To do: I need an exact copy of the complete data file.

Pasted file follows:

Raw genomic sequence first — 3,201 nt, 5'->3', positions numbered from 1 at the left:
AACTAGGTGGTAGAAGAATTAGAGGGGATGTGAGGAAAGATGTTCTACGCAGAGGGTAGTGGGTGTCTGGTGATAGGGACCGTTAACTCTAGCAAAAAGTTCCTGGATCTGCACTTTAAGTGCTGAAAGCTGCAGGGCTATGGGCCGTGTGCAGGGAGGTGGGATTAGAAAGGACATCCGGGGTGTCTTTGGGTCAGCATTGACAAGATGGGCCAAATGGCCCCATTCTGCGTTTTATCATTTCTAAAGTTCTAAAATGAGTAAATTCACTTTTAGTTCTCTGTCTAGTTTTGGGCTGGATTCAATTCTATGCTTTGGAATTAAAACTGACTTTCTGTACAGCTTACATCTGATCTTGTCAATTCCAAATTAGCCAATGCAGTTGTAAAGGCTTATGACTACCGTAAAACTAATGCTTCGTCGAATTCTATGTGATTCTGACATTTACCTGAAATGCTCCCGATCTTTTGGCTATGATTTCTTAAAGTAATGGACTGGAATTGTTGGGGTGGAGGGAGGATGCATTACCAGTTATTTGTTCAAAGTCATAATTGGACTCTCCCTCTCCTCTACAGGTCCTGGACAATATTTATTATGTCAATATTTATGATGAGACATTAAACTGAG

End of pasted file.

Raw genomic sequence first — 3,201 nt, 5'->3', positions numbered from 1 at the left:
AACTAGGTGGTAGAAGAATTAGAGGGGATGTGAGGAAAGATGTTCTACGCAGAGGGTAGTGGGTGTCTGGTGATAGGGACCGTTAACTCTAGCAAAAAGTTCCTGGATCTGCACTTTAAGTGCTGAAAGCTGCAGGGCTATGGGCCGTGTGCAGGGAGGTGGGATTAGAAAGGACATCCGGGGTGTCTTTGGGTCAGCATTGACAAGATGGGCCAAATGGCCCCATTCTGCGTTTTATCATTTCTAAAGTTCTAAAATGAGTAAATTCACTTTTAGTTCTCTGTCTAGTTTTGGGCTGGATTCAATTCTATGCTTTGGAATTAAAACTGACTTTCTGTACAGCTTACATCTGATCTTGTCAATTCCAAATTAGCCAATGCAGTTGTAAAGGCTTATGACTACCGTAAAACTAATGCTTCGTCGAATTCTATGTGATTCTGACATTTACCTGAAATGCTCCCGATCTTTTGGCTATGATTTCTTAAAGTAATGGACTGGAATTGTTGGGGTGGAGGGAGGATGCATTACCAGTTATTTGTTCAAAGTCATAATTGGACTCTCCCTCTCCTCTACAGGTCCTGGACAATATTTATTATGTCAATATTTATGATGAGACATTAAACTGAG